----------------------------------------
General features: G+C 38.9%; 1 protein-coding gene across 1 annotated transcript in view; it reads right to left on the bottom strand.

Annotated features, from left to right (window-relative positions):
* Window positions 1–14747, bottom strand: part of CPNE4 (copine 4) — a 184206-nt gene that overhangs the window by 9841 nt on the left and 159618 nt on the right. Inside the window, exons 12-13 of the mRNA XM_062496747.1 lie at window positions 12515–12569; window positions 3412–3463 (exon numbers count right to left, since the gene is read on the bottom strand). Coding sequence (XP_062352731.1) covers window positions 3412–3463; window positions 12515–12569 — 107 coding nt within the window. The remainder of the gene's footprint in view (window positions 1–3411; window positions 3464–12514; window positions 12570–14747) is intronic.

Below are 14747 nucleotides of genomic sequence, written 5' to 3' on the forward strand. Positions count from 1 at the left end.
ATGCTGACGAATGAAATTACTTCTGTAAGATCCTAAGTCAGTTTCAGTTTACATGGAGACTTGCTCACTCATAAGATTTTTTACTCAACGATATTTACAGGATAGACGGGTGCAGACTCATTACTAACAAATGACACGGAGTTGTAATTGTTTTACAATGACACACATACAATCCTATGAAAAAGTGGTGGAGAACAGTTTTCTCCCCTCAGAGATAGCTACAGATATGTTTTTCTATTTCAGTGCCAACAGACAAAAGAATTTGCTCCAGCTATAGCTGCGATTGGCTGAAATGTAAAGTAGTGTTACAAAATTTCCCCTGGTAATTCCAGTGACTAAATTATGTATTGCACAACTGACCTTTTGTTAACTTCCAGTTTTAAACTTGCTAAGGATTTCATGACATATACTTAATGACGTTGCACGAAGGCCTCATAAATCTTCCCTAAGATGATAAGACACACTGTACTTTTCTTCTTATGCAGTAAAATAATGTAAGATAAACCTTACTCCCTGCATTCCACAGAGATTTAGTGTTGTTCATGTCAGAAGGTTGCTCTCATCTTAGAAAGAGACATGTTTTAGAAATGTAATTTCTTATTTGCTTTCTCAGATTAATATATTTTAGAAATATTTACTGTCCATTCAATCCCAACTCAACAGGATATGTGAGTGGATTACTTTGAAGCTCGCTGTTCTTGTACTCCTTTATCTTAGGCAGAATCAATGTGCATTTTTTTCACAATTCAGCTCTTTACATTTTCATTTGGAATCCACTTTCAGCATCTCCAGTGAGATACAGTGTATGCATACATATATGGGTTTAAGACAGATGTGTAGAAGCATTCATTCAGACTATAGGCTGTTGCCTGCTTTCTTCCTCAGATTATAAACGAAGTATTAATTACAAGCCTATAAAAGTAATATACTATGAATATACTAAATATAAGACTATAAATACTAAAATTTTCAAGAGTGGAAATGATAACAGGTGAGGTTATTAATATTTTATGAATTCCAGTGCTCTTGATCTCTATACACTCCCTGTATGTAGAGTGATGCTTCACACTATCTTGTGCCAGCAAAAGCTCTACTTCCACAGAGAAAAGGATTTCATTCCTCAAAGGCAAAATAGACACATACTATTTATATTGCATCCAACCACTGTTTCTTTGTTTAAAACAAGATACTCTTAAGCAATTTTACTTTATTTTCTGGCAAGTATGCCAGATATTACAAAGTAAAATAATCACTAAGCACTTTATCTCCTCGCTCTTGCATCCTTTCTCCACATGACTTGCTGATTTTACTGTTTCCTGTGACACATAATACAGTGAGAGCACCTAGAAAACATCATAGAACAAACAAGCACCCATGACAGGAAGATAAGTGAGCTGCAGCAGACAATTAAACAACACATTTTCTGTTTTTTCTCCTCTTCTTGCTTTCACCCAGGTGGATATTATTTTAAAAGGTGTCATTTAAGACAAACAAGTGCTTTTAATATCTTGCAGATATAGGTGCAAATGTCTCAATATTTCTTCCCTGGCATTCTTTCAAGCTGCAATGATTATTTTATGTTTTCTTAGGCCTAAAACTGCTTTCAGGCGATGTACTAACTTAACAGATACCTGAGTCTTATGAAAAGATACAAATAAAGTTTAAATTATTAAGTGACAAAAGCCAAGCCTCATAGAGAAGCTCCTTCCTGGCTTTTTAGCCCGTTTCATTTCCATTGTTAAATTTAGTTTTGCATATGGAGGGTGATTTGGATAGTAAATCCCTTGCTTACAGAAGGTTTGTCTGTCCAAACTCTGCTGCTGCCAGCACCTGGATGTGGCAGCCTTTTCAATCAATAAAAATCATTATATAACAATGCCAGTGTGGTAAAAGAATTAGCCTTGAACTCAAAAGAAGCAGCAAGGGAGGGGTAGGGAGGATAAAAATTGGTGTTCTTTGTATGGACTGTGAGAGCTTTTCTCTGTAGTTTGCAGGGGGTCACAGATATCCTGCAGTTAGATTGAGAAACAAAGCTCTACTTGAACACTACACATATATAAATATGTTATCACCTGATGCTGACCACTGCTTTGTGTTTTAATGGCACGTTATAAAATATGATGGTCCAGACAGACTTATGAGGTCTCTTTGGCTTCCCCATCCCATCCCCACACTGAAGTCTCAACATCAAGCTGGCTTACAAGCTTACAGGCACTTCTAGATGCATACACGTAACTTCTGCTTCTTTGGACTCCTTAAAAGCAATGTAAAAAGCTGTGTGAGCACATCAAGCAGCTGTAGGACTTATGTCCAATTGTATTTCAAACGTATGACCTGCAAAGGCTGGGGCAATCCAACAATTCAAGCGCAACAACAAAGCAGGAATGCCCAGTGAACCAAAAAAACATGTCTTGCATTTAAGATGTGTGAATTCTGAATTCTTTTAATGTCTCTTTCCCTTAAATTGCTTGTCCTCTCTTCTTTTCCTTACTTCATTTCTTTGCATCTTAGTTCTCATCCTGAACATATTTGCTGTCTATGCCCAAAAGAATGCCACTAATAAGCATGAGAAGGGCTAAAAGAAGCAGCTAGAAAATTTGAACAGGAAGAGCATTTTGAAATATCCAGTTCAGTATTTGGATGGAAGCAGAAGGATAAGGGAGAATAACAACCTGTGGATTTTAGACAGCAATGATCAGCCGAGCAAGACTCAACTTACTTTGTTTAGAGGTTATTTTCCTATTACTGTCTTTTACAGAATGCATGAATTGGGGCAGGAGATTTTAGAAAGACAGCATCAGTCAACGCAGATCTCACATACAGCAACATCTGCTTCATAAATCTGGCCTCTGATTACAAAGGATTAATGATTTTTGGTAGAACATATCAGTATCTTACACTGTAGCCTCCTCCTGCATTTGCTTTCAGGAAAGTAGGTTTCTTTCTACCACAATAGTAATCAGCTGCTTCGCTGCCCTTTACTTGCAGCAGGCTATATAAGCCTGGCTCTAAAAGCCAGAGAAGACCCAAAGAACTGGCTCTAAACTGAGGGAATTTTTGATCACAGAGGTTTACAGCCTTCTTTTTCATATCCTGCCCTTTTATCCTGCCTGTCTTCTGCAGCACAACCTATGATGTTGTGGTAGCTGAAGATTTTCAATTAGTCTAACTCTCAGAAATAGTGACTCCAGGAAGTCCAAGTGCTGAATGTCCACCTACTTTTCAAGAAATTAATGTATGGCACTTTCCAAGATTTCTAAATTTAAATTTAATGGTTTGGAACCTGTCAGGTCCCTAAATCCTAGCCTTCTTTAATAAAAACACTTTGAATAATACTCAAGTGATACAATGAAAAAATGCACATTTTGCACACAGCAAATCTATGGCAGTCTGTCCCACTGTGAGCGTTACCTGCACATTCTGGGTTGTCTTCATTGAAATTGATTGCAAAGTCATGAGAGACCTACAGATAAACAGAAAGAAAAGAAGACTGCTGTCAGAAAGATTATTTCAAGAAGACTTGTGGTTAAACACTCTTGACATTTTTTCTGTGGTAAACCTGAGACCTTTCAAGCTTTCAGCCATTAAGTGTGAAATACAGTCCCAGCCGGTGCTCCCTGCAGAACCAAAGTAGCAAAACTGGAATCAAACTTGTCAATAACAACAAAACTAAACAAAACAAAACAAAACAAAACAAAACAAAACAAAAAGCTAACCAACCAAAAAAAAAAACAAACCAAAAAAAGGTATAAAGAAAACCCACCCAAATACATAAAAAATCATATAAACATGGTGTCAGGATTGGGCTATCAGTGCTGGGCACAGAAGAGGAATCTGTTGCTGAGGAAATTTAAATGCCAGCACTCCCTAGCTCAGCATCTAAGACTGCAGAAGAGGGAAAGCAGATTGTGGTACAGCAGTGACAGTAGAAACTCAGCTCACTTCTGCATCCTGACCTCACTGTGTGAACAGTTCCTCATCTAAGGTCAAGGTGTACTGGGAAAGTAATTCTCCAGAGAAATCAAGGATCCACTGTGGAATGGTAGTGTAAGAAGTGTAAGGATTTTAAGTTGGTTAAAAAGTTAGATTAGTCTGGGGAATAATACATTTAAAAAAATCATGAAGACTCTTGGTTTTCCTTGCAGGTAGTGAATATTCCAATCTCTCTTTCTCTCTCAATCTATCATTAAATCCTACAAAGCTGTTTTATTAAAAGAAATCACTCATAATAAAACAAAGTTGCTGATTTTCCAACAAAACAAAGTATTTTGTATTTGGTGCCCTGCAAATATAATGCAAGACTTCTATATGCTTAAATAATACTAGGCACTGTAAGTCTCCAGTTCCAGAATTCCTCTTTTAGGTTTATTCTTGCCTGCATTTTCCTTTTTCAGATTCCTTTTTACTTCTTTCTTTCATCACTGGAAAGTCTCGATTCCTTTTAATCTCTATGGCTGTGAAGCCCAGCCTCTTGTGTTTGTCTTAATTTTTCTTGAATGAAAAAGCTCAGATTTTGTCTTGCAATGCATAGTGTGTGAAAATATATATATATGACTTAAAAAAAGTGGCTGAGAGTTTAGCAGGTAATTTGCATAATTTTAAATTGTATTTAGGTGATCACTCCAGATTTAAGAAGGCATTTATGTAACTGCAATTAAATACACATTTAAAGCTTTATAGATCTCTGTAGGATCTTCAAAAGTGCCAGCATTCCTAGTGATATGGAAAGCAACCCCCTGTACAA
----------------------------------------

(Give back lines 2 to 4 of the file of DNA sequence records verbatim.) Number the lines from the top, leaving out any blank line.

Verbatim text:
Annotated features, from left to right (window-relative positions):
* Window positions 1–14747, bottom strand: part of CPNE4 (copine 4) — a 184206-nt gene that overhangs the window by 9841 nt on the left and 159618 nt on the right. Inside the window, exons 12-13 of the mRNA XM_062496747.1 lie at window positions 12515–12569; window positions 3412–3463 (exon numbers count right to left, since the gene is read on the bottom strand). Coding sequence (XP_062352731.1) covers window positions 3412–3463; window positions 12515–12569 — 107 coding nt within the window. The remainder of the gene's footprint in view (window positions 1–3411; window positions 3464–12514; window positions 12570–14747) is intronic.

Below are 14747 nucleotides of genomic sequence, written 5' to 3' on the forward strand. Positions count from 1 at the left end.